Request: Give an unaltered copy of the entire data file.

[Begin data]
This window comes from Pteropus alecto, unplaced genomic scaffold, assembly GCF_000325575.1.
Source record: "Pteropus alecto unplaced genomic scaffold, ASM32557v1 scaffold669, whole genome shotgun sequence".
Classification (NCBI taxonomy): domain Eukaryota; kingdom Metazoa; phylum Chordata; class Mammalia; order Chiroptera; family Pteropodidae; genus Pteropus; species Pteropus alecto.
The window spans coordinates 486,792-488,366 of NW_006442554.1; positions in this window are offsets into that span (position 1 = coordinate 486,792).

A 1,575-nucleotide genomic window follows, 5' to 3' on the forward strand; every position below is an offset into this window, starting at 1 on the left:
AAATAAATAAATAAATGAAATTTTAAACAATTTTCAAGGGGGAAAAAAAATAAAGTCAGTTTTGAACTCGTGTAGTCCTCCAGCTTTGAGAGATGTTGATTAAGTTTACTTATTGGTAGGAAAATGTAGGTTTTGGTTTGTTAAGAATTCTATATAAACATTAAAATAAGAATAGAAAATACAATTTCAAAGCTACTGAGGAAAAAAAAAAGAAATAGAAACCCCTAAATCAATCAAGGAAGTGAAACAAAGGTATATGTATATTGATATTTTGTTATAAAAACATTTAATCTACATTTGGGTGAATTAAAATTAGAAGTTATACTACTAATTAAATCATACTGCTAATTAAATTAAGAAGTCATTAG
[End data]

This window comes from Pteropus alecto, unplaced genomic scaffold, assembly GCF_000325575.1.
Source record: "Pteropus alecto unplaced genomic scaffold, ASM32557v1 scaffold669, whole genome shotgun sequence".
Classification (NCBI taxonomy): domain Eukaryota; kingdom Metazoa; phylum Chordata; class Mammalia; order Chiroptera; family Pteropodidae; genus Pteropus; species Pteropus alecto.
The window spans coordinates 486,792-488,366 of NW_006442554.1; positions in this window are offsets into that span (position 1 = coordinate 486,792).

A 1,575-nucleotide genomic window follows, 5' to 3' on the forward strand; every position below is an offset into this window, starting at 1 on the left:
AAATAAATAAATAAATGAAATTTTAAACAATTTTCAAGGGGGAAAAAAAATAAAGTCAGTTTTGAACTCGTGTAGTCCTCCAGCTTTGAGAGATGTTGATTAAGTTTACTTATTGGTAGGAAAATGTAGGTTTTGGTTTGTTAAGAATTCTATATAAACATTAAAATAAGAATAGAAAATACAATTTCAAAGCTACTGAGGAAAAAAAAAAGAAATAGAAACCCCTAAATCAATCAAGGAAGTGAAACAAAGGTATATGTATATTGATATTTTGTTATAAAAACATTTAATCTACATTTGGGTGAATTAAAATTAGAAGTTATACTACTAATTAAATCATACTGCTAATTAAATTAAGAAGTCATTAG